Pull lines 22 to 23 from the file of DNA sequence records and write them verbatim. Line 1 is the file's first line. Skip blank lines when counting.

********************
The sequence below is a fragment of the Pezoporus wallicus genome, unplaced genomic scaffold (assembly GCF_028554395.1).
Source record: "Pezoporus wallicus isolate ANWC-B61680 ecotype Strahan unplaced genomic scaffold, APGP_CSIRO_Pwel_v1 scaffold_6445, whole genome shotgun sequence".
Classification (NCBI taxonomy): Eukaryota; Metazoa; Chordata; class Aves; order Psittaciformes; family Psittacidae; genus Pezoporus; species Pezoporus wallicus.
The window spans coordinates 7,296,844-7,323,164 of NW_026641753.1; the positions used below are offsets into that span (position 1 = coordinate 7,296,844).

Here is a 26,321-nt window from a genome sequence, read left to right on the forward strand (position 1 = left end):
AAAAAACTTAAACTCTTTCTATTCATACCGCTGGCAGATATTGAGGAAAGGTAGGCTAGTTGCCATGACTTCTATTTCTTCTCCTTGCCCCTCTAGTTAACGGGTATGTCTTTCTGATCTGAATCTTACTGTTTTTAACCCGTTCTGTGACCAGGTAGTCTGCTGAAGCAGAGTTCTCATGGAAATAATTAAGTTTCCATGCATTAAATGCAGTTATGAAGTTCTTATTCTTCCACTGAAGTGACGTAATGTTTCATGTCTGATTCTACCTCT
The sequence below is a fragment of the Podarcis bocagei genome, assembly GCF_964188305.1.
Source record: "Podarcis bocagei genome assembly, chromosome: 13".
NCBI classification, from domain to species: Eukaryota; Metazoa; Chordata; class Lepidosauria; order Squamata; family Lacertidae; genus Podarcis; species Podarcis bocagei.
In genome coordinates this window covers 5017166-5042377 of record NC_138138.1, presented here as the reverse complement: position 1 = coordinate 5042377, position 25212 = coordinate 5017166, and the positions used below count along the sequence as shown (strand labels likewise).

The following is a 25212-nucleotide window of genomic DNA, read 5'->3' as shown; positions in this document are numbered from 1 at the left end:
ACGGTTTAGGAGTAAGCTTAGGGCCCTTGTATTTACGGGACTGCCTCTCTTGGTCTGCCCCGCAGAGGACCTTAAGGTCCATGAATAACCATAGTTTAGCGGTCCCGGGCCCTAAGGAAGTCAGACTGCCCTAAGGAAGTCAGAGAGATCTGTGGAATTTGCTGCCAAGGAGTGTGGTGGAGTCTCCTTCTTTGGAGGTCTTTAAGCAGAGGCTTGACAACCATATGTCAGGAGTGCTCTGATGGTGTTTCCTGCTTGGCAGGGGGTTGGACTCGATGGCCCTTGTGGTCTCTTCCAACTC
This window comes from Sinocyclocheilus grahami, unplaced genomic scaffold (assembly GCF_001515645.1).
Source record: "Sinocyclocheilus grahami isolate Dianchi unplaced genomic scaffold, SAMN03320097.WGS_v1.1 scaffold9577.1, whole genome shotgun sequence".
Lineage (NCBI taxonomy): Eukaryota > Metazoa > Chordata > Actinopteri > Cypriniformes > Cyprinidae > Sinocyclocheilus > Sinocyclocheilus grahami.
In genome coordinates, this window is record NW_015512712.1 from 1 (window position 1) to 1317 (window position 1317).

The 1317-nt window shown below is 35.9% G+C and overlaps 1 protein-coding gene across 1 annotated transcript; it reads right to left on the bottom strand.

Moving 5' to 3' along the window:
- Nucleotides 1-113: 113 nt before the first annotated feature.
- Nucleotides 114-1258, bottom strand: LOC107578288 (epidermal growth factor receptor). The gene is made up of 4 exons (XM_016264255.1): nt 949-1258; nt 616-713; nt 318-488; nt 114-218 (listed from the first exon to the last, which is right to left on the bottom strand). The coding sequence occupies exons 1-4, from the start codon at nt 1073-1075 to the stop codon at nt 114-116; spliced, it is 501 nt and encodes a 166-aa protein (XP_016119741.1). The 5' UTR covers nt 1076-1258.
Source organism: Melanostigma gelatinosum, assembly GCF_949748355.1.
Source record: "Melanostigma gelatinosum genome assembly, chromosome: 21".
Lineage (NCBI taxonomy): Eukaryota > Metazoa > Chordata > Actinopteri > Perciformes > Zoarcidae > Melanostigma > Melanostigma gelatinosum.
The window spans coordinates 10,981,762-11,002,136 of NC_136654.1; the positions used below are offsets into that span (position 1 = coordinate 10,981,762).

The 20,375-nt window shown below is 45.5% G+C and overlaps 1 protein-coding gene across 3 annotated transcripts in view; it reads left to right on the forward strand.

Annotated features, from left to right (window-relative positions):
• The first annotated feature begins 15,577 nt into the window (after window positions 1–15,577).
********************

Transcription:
Source record: "Melanostigma gelatinosum genome assembly, chromosome: 21".
Lineage (NCBI taxonomy): Eukaryota > Metazoa > Chordata > Actinopteri > Perciformes > Zoarcidae > Melanostigma > Melanostigma gelatinosum.